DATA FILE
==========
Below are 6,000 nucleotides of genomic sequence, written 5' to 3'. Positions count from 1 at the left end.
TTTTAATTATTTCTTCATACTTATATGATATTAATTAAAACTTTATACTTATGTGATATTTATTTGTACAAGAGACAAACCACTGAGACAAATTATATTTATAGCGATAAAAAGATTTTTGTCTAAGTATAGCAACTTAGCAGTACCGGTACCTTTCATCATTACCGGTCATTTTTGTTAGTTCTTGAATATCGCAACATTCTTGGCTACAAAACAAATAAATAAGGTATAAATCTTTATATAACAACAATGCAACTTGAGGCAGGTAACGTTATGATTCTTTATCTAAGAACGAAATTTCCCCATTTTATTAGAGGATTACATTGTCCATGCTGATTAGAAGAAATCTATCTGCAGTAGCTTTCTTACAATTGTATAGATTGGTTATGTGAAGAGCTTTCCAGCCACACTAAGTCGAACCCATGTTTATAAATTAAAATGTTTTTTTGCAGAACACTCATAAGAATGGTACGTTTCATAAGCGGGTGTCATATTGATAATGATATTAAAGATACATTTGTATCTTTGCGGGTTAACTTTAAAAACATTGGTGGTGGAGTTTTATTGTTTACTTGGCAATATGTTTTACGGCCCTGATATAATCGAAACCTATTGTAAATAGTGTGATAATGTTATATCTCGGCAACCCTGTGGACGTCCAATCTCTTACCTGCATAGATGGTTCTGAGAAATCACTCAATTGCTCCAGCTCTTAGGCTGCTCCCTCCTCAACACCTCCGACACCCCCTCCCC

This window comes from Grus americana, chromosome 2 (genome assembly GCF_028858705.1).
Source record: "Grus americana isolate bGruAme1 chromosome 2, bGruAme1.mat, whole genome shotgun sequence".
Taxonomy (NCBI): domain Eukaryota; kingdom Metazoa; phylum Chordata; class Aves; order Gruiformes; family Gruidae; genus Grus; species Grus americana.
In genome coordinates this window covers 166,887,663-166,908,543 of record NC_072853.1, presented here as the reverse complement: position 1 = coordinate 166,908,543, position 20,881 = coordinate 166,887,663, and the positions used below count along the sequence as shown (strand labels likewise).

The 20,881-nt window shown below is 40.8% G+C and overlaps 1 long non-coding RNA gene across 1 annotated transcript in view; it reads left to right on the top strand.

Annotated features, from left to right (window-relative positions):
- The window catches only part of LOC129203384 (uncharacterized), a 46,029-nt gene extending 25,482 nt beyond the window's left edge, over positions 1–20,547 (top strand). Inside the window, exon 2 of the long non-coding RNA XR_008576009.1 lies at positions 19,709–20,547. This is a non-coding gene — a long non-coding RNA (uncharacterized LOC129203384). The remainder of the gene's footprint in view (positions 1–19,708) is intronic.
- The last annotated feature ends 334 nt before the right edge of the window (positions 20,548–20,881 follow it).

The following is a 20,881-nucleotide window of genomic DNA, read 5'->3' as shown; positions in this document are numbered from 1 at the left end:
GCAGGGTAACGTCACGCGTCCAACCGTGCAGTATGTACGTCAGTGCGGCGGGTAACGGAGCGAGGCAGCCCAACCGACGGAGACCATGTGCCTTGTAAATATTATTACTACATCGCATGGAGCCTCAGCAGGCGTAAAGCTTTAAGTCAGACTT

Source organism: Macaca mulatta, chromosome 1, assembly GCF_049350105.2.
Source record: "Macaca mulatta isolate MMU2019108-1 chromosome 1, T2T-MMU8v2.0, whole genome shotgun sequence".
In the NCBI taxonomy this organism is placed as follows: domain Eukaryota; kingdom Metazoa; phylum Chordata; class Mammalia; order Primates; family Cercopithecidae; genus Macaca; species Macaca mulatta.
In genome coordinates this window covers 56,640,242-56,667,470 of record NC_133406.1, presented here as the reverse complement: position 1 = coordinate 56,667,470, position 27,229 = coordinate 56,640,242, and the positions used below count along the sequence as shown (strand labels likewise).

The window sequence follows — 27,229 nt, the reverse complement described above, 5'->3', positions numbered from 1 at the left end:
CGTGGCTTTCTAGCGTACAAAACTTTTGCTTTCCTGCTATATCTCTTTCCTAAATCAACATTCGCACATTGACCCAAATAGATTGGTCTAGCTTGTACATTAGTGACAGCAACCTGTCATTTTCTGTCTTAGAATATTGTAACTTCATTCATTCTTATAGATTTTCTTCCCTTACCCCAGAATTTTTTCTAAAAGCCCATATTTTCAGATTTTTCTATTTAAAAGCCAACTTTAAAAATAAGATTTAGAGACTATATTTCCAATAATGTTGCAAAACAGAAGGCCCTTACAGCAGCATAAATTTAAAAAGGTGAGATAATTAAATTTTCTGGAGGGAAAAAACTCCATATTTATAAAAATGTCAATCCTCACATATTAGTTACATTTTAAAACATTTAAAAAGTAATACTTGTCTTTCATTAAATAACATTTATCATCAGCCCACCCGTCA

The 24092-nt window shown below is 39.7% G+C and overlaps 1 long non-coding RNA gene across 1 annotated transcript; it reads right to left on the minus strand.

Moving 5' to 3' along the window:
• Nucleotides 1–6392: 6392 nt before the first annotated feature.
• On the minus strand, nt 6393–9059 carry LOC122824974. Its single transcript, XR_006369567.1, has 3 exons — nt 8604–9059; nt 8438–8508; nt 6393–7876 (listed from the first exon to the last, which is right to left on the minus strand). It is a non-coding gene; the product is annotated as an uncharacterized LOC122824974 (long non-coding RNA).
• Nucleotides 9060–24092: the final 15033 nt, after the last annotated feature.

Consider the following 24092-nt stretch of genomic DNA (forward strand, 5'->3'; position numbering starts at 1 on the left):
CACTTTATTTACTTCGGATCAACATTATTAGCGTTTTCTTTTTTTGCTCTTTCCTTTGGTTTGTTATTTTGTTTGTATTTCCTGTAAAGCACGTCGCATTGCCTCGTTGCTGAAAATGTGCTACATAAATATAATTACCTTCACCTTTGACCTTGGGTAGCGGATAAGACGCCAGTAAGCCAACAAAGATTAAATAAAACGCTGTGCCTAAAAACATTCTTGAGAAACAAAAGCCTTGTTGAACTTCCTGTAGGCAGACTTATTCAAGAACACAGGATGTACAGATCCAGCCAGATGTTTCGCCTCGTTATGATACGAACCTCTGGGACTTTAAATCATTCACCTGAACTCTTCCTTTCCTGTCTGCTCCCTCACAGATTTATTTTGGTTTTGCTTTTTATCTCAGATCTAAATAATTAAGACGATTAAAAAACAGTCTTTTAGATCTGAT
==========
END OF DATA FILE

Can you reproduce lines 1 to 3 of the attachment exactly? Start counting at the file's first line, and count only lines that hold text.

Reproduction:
Below are 6,000 nucleotides of genomic sequence, written 5' to 3'. Positions count from 1 at the left end.
TTTTAATTATTTCTTCATACTTATATGATATTAATTAAAACTTTATACTTATGTGATATTTATTTGTACAAGAGACAAACCACTGAGACAAATTATATTTATAGCGATAAAAAGATTTTTGTCTAAGTATAGCAACTTAGCAGTACCGGTACCTTTCATCATTACCGGTCATTTTTGTTAGTTCTTGAATATCGCAACATTCTTGGCTACAAAACAAATAAATAAGGTATAAATCTTTATATAACAACAATGCAACTTGAGGCAGGTAACGTTATGATTCTTTATCTAAGAACGAAATTTCCCCATTTTATTAGAGGATTACATTGTCCATGCTGATTAGAAGAAATCTATCTGCAGTAGCTTTCTTACAATTGTATAGATTGGTTATGTGAAGAGCTTTCCAGCCACACTAAGTCGAACCCATGTTTATAAATTAAAATGTTTTTTTGCAGAACACTCATAAGAATGGTACGTTTCATAAGCGGGTGTCATATTGATAATGATATTAAAGATACATTTGTATCTTTGCGGGTTAACTTTAAAAACATTGGTGGTGGAGTTTTATTGTTTACTTGGCAATATGTTTTACGGCCCTGATATAATCGAAACCTATTGTAAATAGTGTGATAATGTTATATCTCGGCAACCCTGTGGACGTCCAATCTCTTACCTGCATAGATGGTTCTGAGAAATCACTCAATTGCTCCAGCTCTTAGGCTGCTCCCTCCTCAACACCTCCGACACCCCCTCCCC

This window comes from Grus americana, chromosome 2 (genome assembly GCF_028858705.1).